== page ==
Examples of Episodic Premiums and Discounts
The episode we've seen in recent weeks is unique as measured by the magnitude of dislocations we've seen--which are without precedent. But there have been previous instances where ETFs' premiums or discounts have flared. No different than what we've seen more recently, these have typically been driven by dislocations in the market for ETFs' constituent securities.
For example, in the darkest days of the 2008-09 market meltdown, premiums for some fixed-income ETFs showed some staying power. During this period, some fixed-income ETFs became a source of liquidity for holders of these funds' underlying securities, who had almost no way to sell individual bonds on the market. For example, based on daily data collected by Morningstar, iShares iBoxx $ Investment Grade Corporate Bond ETF (LQD) traded at a persistent premium to NAV for the period spanning from Lehman Brothers' bankruptcy in September 2008 through early 2009. During this span, the average daily premium was 2.3%.
On Aug. 24, 2015, many ETFs briefly traded at substantial discounts to their true value. An early-morning sell-off tripped circuit breakers that temporarily suspended trading in a number of stocks and, as a result, many ETFs that held those same stocks. Some investors fell victim to this downdraft, having placed trailing stop-loss orders in these funds' shares that became market orders at precisely the wrong time. Others were able to capitalize on this situation, placing buy orders for baskets of blue-chip stocks at bargain-basement prices. Episodes like these underscore the importance of assessing market conditions prior to trading ETF shares and practicing safe trading.
How Can Investors Monitor and Manage Premiums and Discounts?
There is nothing investors can do to directly manage the inevitable premiums and discounts to NAV that exist in the ETF market. Fortunately, these discrepancies tend to be fairly small and fleeting, thanks to the profit-seeking behavior of fiercely competitive market makers, so this should not be a major concern for most long-term investors.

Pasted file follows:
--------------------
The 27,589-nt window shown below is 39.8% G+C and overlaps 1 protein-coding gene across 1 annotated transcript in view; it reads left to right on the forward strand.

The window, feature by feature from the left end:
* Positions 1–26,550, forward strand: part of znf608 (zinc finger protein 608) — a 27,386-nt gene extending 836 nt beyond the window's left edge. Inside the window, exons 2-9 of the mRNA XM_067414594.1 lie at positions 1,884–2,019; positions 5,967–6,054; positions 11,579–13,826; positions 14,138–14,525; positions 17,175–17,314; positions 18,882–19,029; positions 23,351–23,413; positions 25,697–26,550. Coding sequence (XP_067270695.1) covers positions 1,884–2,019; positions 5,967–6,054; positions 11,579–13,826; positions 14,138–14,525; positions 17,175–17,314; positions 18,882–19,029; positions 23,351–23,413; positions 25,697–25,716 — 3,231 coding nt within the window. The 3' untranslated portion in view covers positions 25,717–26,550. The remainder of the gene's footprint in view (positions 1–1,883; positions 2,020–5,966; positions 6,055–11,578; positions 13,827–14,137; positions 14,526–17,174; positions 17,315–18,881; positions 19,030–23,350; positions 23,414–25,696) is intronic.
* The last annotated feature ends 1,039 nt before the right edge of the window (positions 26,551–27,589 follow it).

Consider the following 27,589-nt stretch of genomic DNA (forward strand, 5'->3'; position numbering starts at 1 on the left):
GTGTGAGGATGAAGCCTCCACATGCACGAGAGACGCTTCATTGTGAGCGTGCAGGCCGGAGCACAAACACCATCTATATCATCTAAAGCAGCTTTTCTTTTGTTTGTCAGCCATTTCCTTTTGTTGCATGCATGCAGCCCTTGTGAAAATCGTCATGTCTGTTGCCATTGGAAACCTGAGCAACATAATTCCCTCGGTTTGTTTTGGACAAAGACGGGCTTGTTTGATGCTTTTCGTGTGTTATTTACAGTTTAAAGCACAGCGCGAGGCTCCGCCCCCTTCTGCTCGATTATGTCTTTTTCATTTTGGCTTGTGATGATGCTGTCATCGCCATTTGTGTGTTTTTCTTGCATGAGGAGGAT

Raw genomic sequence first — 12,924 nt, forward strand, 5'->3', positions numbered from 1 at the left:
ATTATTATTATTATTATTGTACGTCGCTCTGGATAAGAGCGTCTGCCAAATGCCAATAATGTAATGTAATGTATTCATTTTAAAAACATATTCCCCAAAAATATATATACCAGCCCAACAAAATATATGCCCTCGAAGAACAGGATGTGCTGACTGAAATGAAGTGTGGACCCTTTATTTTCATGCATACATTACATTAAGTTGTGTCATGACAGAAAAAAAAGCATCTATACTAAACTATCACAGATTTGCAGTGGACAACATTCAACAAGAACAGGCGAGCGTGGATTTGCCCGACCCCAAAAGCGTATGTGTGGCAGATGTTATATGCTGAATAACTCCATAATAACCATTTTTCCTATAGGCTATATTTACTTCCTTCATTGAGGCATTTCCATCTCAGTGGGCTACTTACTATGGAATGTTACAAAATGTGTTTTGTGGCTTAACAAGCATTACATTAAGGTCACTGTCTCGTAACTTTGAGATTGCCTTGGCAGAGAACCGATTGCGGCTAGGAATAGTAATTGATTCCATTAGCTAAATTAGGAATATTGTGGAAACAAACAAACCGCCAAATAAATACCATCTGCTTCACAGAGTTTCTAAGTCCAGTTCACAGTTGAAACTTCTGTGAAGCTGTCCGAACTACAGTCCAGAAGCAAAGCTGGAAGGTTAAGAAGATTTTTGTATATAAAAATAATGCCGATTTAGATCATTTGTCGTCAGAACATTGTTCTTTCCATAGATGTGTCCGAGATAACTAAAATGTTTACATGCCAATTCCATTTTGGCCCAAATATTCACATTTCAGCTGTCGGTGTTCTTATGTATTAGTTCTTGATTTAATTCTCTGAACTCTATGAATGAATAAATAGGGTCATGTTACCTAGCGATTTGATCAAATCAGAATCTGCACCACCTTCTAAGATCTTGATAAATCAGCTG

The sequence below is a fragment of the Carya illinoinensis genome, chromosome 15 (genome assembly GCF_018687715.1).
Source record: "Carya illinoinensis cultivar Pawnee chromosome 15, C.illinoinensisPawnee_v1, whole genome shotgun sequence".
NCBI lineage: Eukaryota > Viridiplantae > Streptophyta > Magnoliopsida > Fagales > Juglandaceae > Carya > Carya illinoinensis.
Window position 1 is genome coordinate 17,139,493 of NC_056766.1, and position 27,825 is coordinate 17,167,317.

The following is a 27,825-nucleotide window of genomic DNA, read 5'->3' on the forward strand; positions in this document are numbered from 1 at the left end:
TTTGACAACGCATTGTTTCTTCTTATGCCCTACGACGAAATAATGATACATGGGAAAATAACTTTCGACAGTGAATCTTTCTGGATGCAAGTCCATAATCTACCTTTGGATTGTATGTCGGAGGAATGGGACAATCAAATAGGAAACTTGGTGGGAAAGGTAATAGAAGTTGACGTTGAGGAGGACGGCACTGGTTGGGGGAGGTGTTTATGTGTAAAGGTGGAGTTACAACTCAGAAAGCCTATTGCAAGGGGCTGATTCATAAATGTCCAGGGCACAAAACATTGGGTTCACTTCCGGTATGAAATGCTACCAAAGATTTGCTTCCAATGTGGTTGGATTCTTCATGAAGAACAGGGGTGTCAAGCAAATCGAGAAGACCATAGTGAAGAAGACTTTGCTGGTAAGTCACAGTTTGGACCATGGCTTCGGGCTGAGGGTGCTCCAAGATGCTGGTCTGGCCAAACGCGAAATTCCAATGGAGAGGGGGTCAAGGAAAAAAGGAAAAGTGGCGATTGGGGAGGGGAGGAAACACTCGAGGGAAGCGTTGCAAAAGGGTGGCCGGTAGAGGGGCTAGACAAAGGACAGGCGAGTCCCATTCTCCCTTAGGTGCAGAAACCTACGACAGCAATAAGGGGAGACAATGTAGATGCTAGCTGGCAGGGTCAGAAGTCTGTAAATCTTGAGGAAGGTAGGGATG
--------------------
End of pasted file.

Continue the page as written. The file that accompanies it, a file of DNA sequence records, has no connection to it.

However, when trading ETF shares, it is worth checking whether your buying or selling price is close to its iNAV. Not all brokerages make this information available. You can find ETFs' iNAVs on their quote pages on Morningstar.com. You can also add iNAVs to ETFs' price charts using the "Add Comparison" tool in the charting feature on Morningstar.com by searching for TICKER/IV. For example, you can find the iNAV for AGG by looking up AGG/IV.
While iNAV is a useful touchstone, the prevailing market price is often the best indicator of a fund's going value. At any given time, market makers and other investors place their bid and ask prices on either side of their estimate of an ETF's fair value. If the bid and ask quotes are only a penny or two apart, the midpoint of the two numbers is probably an even better approximation of the NAV at that time. This is because supercompetitive market makers are leveraging their own proprietary pricing models to assess ETFs' fair values at hyperspeed during the course of the trading day in an effort to maintain their "edge" versus their competitors. Also, iNAV isn't as useful for bond funds or portfolios containing international securities, as their prices are likely stale. The SEC recently acknowledged this in its new ETF rule and no longer requires issuers to hire a third party to calculate and disseminate the value on their behalf.
Ultimately, the best way to protect oneself from these dislocations is to avoid trading during these episodes where ETF prices disconnect from their NAV.
But if you must trade, practice safe trading. In all cases, using limit orders is good practice. Limit orders will ensure favorable execution from a price perspective. A buy limit order will fetch the buyer a price less than or equal to the limit price, while a sell limit order will transact at a price greater than or equal to the limit price. What is the potential cost of using limit orders? Time and incomplete execution. That is, it may take longer for a limit order to be filled than a market order, and when that time comes it might not be completely filled. These costs need to be weighed against the cost of being exploited by an opportunistic market maker looking to pick off market orders.
And for those investors who can't or don't care to get comfortable with all the above, there is an expansive menu of index mutual funds to choose from that will guarantee your orders are executed at NAV.
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Ben Johnson does not own shares in any of the securities mentioned above. Find out about Morningstar’s editorial policies.